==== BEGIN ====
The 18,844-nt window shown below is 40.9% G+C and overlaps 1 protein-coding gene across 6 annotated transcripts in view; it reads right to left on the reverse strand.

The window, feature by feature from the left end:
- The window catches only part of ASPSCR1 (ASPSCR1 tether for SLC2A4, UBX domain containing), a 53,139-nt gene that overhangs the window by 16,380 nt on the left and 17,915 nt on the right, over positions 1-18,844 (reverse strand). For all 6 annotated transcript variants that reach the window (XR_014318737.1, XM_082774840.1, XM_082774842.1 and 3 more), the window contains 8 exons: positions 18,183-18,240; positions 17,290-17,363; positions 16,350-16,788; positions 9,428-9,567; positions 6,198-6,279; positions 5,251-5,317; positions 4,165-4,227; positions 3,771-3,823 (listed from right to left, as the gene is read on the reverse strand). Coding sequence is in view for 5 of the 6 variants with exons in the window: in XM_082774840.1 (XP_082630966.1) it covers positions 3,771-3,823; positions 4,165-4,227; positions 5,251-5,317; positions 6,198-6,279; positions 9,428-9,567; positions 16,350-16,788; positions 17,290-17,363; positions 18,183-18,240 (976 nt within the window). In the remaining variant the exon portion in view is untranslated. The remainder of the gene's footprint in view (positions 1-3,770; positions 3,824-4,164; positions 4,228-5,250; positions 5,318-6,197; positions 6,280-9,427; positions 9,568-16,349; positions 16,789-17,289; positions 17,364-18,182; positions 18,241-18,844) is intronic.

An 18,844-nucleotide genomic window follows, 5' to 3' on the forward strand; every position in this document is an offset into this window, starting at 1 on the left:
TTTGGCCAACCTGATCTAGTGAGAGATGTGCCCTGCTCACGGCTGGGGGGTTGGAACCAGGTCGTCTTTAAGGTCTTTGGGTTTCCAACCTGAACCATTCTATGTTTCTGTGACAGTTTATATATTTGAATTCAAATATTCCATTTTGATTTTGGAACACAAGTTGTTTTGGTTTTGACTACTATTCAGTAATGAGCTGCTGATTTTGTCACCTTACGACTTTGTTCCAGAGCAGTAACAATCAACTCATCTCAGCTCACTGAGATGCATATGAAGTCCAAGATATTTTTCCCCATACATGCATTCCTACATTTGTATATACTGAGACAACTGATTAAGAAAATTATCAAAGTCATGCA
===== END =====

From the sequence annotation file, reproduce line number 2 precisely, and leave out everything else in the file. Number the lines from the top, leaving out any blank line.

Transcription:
The window, feature by feature from the left end: